Genie Davis, CA
Genie is an LA-based published novelist, journalist, and produced screenwriter with a wide range of interests and skills. She writes and edits for a wide range of publications including SOVO //, Art & Cake, Whole Life Times, Only in Hollywood, and more. Her novels range from suspense to romance, mystery, and literary fiction. Her written work within film productions covers a wide range, including supernatural thriller and family comedy. She has also written, produced, and directed reality programming for TLC and HGTV.
As a Story Terrace writer, Genie interviews customers and turns their life stories into books. Get to know her better by reading her autobiographical anecdote below.
I’ve always taken my children on adventures. Other parents might enroll their kids in summer school or dance lessons; I believed travel was the best teacher. Other kids had the latest toys; mine had walls full of postcards from the places we visited. I wanted them to see and experience the world, whether that meant a weekend digging for fossils in Nevada or learning to surf on a San Diego beach, we were always heading off somewhere in one leased Corolla after another.
All of our trips for me had an air of poignancy – all too soon I knew the kids would grow up, and might not want to join Mom on a road trip anymore.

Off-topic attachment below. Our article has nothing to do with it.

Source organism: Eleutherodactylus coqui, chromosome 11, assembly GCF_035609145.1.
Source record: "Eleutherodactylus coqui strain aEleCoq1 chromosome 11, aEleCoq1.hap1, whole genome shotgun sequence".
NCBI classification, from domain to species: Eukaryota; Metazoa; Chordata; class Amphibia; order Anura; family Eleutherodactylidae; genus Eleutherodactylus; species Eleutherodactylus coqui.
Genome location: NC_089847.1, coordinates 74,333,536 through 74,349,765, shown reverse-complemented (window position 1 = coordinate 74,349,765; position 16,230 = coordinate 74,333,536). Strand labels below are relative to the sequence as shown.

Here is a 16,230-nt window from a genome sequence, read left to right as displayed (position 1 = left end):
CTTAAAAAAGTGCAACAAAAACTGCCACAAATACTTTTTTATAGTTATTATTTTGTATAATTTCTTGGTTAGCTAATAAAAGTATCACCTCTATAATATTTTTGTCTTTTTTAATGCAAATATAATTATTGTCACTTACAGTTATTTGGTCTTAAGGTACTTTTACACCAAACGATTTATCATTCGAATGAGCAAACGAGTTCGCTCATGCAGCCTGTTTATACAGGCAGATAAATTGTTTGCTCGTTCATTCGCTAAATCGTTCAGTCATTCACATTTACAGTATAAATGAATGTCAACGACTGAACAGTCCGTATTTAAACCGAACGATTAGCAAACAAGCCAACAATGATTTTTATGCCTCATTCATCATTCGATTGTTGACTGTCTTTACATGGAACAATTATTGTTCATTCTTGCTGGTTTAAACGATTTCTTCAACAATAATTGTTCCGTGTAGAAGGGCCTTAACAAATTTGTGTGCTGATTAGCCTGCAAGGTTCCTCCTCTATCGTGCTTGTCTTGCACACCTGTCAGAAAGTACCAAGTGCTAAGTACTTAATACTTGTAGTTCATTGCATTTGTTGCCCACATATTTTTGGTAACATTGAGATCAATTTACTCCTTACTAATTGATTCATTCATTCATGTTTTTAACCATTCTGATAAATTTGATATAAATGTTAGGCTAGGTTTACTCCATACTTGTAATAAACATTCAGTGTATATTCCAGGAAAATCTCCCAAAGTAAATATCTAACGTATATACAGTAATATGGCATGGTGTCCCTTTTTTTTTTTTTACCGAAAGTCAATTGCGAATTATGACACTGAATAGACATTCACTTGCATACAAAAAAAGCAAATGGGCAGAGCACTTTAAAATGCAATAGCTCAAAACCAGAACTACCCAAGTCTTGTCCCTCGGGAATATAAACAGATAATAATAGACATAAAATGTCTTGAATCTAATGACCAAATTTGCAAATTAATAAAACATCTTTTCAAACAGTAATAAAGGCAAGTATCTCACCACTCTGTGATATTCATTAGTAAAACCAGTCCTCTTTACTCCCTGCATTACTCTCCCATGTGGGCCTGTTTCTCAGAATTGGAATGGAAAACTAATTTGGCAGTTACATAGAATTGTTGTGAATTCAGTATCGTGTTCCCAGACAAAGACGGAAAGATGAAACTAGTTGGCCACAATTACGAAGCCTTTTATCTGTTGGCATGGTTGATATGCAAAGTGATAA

So, the summer before my daughter left for college, I took her and her brother on the ultimate road trip – a 35-day, cross-country trek that I carefully planned. We began in LA with an ambitious goal of reaching multiple national parks in every state, grocery-store-stops, a mix of hotels, rental homes, bed and breakfasts, and campsites in the carefully culled mix.
Of course, the best moments were those we certainly didn’t plan: the power and awe of weather, driving through a lightning storm in Utah; riding in a golf cart at midnight under a full moon in Mississippi with a groundskeeper who showed us newborn wild bunnies; watching bats circle the buttes of Big Bend National Park. My daughter, a musician, was invited to sit in on stage and play a couple of her own songs to the tourists at Tootsie’s Purple Orchid in Nashville – while her brother and I cheered from the wings. We saw goat racing in Memphis, hiked under towering red rock monoliths in Arches National Park, got lost on a dirt road outside Whitefish, Montana and ending up at a pristine lake where a delightful fisherman taught my kids to catch trout – and then prepared us a feast with the fish.
My kids are now both adults, but it’s deeply gratifying that what they remember most about their childhood and teen years are the places we went and the people we met. My son recalls “like it was yesterday” getting his then-six-year-old hand dipped in multi-colored wax at the Ocean City, Maryland boardwalk; he still has the faded wax souvenir. My daughter and I take her own tiny son to a wide range of destinations, a month ago out to the Salton Sea, that strange hyper-saline body of water that reflects the desert and the rough, raw mountains, as special and strange as anything he’ll ever see. For now, his favorite memory of that trip is the “pancakes we had for breakfast at the ho-tel,” because he has just turned three. But perhaps someday, he’ll say to me as his mother has, “I love to see new places. I think it’s because you took me to so many when I was little.” He’s already starting his collection of postcards taped to his own bedroom wall.
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